I knew the program really needed to be based on a valid treatment model if it was to be effective. Other than the ward psychiatrist, I was the only treatment team member to have had training in substance abuse treatment. I knew that my first task as a Peace Corps Volunteer (PCV) was to listen and observe and learn, and to win the trust and confidence of the rest of the treatment team before I started making suggestions. However, I also started to work on a relapse prevention model that I’d introduce once I’d earned my place on the treatment team. I wanted to co-lead my groups with staff nurses, but they repeatedly declined. They were content to monitor the sessions from the nursing station.

I initially felt somewhat anxious at the prospect of leading groups. I was confident that group dynamics would be the same in Jamaica as in the U.S., but I knew that I had things to learn about Jamaican cultural norms, and I hadn’t yet developed an ear for Jamaican patois. English is the official language and all educated Jamaicans speak it clearly, with that unmistakable accent. But all Jamaicans also speak patois, and “deep patois” is initially unintelligible to English speakers. An effective group leader has to stay on top of not only everything that’s said in group, but also the non-verbal communication within the group. My initial test came early-on.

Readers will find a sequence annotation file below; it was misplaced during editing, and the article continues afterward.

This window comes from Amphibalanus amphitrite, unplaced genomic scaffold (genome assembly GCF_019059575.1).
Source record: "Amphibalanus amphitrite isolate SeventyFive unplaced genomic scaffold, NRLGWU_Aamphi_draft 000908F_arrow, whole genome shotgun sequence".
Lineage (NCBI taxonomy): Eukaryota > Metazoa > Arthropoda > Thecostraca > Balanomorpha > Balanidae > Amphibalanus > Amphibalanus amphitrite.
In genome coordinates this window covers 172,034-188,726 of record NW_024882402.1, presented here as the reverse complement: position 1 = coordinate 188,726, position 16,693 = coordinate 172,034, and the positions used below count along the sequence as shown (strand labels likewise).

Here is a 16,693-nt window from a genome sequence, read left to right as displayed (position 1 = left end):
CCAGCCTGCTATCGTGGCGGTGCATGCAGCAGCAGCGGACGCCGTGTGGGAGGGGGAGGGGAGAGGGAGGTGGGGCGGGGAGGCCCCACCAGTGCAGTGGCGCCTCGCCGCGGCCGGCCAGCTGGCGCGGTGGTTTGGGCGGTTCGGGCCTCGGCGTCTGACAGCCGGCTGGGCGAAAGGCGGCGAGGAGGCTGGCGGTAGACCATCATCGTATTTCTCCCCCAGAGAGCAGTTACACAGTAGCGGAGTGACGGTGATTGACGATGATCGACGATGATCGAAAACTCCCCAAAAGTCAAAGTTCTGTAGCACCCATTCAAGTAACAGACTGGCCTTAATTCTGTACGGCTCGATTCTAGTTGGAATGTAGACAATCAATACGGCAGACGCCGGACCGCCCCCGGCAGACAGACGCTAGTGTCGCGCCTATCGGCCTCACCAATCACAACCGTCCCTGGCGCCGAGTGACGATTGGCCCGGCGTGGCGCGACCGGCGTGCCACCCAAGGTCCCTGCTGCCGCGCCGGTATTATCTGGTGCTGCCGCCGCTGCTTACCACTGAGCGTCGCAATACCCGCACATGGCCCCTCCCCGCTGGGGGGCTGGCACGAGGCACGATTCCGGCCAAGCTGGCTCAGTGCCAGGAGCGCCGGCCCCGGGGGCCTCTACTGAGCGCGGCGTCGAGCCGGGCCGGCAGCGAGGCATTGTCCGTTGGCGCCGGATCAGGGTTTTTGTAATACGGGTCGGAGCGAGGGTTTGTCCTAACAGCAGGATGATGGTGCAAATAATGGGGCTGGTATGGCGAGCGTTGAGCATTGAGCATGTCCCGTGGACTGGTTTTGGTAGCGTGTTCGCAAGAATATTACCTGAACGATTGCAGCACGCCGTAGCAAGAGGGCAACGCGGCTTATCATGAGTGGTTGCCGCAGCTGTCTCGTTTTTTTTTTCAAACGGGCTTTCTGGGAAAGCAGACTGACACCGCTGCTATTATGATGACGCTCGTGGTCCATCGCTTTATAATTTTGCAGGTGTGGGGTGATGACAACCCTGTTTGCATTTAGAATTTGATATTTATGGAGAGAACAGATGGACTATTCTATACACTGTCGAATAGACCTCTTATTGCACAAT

In a group session with all males, after a heated exchange between “Clarence” and “Desmond,” I thought, Did I just hear a death threat? Indeed I had, and I did an immediate intervention: “Threats of violence are not allowed in group, gentlemen. I know it’s almost lunch time, but we’re not leaving this room until Clarence not only takes back his threat, but means  what he says.” Before the end of the session, Clarence had retracted his threat, and shook hands with Desmond. Jamaican men tend to be macho, and it took all of my group leadership skills to stay in control during some contentious sessions.

The nurses were relieved to learn that I could stand up to angry Jamaican addicts. They never had to call Security, no matter how heated things got in group. More than once I had to break up fights. Most of the addicts I worked with came to respect me, and most seemed to like me. Some requested that I work with them individually. My psycho-educational group sessions focused on the relapse prevention skills that I was incorporating into my treatment model.